The Book Agile Software Development

(ISBN 0201699699 ) is about developing software agilely (AgileSoftwareDevelopment), but is only one of the books on the subject.

It elaborates Alistair's ideas of SoftwareDevelopmentAsaCooperativeGame and how that underlies AgileSoftwareDevelopment. Also contains his "principles" for methodology design and an outline of his CrystalMethodologies family. Of the two appendices, one has of course a discussion of the AgileManifesto. The other contains reprints of some hard-to-find texts, specifically Pelle Ehn, Peter Naur, and the Japanese samurai master Musashi.

This seminal book on AgileSoftwareDevelopment won the 2001 JoltProductivityAward (awarded in July 2002). (Alistair's previous book, WritingEffectiveUseCases won the 2000 JoltProductivityAward (awarded in July 2001)! That's quite a pair of awards.)

Congratulations. The preface published on the AW web site immediately sucked me in. Metaphor is the vehicle for communicating ideas and your use of Software as poetry and a cooperative game is pragmatic, refreshing, and enduring. -- MichaelLeach

Congratulation from me too. I read the text published on the AlistairCockburn Website and was absolutely baffled. Really liked it so much I used the ideas from it to discuss furthering the introduction of agile methods in our small projects. Even did a powerpoint presentation on that. Now I am determined to read the book - the hardcopy that is - again. Thumbs up! -- RobertDietze

"...was absolutely baffled. Really liked it so much..." Now there's a turn of phrase I've not seen before !

OOps, bummer! Well, it was meant as "really, really astonished, enlightened, thunderstruck ...". Sometimes the meaning of the words is not quite the same of what I meant to mean. Blame it on my German origin. Btw. Is a German translation planned? -- RobertDietze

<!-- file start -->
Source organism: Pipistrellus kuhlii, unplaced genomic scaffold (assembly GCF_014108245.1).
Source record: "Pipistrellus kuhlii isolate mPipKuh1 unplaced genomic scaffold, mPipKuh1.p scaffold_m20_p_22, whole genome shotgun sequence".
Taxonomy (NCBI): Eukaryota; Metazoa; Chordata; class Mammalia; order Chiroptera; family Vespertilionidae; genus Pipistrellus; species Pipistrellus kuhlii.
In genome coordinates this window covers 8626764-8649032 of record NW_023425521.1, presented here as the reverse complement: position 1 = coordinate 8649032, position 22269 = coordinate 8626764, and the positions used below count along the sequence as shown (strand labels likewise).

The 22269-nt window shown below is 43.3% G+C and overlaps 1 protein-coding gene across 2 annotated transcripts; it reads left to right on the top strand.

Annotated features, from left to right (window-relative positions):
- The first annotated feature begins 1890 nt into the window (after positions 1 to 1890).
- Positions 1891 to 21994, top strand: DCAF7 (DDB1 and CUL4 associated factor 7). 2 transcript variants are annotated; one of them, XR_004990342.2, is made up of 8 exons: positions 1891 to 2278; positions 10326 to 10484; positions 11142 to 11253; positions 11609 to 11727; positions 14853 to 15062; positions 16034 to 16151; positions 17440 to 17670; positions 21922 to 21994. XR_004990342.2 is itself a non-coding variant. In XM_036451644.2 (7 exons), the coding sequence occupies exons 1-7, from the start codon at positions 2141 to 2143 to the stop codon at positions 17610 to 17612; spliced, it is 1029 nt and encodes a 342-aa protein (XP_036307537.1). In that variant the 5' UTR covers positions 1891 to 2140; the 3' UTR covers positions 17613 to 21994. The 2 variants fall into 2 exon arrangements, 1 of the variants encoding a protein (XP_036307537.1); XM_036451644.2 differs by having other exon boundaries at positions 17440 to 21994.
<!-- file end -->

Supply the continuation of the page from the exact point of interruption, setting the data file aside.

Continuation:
Translations now in German (Oct 2003), Japanese and Chinese. can't find the link for the Japanese one (perhaps
The PragmaticProgrammers love this book but there's a (long) not completely flattering review at Kuro5hin:

And I think that review pretty much hits the nail on the head. I diagnose Alastair as having a bad case of discipline envy. Unusually for an IT type, the discipline he envies is not (some illusory version of) civil engineering, but some sort of po-mo sociolinguistic literary theoretical type thing. Now, I'm not complaining, that's a good thing for a senior figure in the industry to be interested in, but it does seem to lead him into overstating a few cases here and there. It's often very painful to read material written by po-mo sociolinguistic literary theoretical types who've pulled in a bunch of half-digested technical material (the end-point being the sort of thing AlanSokal? satirized), and sometimes Cockburn's writing has the same feel, but from the other side.

It's symptomatic of this condition, I think, that so much of his material is set in quite small type, and in two columns, very much like the more abstruse academic journals tend to be. There's a lot of value to be had from the books, papers and websites that he churns out at such a startling pace, but the reader has to keep an eye on him: the stories and metaphors do sometimes seem to be on the edge of taking on a life of their own, rather than being supports to or glosses of actual arguments. -- KeithBraithwaite

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